Living as we do is killing our world

Scientists have recently observed signs of possible life in the thick cloud cover that envelopes our neighbouring planet, Venus.

Living as we do is killing our world
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They saw the fingerprints of a rare molecule that could be produced by living organisms.

After having read two reports published in September detailing the decline of Earth’s natural biodiversity, I cannot help but fear that we too might be headed in a direction where the only indication of life on this planet will be chemical compounds and single-cell organisms that settle in dust clouds in our atmosphere.

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You don’t even have to believe in climate change (but you should!) to acknowledge that the effect humans have had on the planet has been disastrous.

We have burnt, chopped down, slaughtered and polluted the natural resources that we depend on to sustain us to the point where our appetite for consumption now requires almost an entire second planet in order to be satiated.

The World Wide Fund for Nature’s (WWF) ‘Living Planet Report 2020’ says that we now require 1,56 times more resources than the amount that Earth can regenerate.

It is not only the tigers, panda bears, coral and the Amazon that are disappearing; it is our entire natural system of soil, water, plant life, insects and animals of all shapes and sizes that are under serious threat.

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Soil erosion and loss of soil biodiversity are speeding up globally. More than 85% of the area of wetlands has been lost. One million species of plants, animals and insects are being threatened with extinction.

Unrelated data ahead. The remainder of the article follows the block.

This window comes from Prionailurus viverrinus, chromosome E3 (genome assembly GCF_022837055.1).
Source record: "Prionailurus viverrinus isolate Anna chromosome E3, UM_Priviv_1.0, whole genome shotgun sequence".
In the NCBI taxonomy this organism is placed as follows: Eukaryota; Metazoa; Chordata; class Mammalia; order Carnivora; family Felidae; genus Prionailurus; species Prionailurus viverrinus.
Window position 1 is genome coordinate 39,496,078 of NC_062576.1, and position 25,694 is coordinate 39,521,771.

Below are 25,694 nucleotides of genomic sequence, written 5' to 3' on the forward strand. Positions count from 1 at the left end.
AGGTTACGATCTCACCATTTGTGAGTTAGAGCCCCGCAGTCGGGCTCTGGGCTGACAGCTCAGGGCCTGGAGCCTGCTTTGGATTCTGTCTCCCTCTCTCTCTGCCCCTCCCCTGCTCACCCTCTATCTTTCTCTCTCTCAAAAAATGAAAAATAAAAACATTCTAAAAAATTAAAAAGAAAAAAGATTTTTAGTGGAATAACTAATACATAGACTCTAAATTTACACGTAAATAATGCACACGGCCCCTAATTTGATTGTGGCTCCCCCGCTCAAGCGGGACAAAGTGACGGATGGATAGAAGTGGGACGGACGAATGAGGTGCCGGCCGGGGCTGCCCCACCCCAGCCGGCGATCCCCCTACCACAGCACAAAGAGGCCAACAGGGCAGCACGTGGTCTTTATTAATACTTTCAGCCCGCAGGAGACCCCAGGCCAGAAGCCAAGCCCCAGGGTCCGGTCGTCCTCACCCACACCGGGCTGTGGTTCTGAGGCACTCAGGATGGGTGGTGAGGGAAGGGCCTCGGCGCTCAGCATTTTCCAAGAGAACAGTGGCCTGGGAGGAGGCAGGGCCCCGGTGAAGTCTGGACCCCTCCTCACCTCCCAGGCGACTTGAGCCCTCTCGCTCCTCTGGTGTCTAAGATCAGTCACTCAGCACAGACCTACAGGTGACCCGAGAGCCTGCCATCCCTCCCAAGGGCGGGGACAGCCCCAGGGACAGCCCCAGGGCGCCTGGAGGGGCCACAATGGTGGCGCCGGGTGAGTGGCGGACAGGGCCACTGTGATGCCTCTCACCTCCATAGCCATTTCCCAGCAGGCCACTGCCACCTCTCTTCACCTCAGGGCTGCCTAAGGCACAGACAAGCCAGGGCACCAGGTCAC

The 2020 global Living Planet Index, the central indicator used for the WWF report, shows an average 68% fall in monitored populations of mammals, birds, amphibians, reptiles and fish between 1970 and 2016.

The Global Biodiversity Outlook 5, published by the UN Convention on Biological Diversity, paints an equally grim picture.

The report measures the progress made with 20 global biodiversity targets agreed in 2010 by countries across the globe with a 2020 deadline.

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Out of the 20 targets, only six were “partially achieved”. This report makes it clear that the world is failing to address a catastrophic biodiversity collapse.

It states that governments around the world spend $500 billion (over R8 trillion) per year on environmentally harmful initiatives, while total public and private financing for biodiversity came to less than $90 billion (R1,47 trillion).

But everything is not lost. As the UN reports shows, there has, in the past five years, been a slight drop in the rate of deforestation; about 163 million farms (29% of all worldwide) are now practising sustainable intensification, and as many as 48 bird and mammal species have been prevented from going extinct thanks to conservation actions since 1993.

But this is not nearly enough. Agriculture has been a major culprit in causing the biodiversity loss that Earth has suffered during the past century, but it is for this very reason that farming can play a crucial role in halting the decline, and more than that, in leading the recovery.

Farmers, this is your moment. The planet is in your hands!

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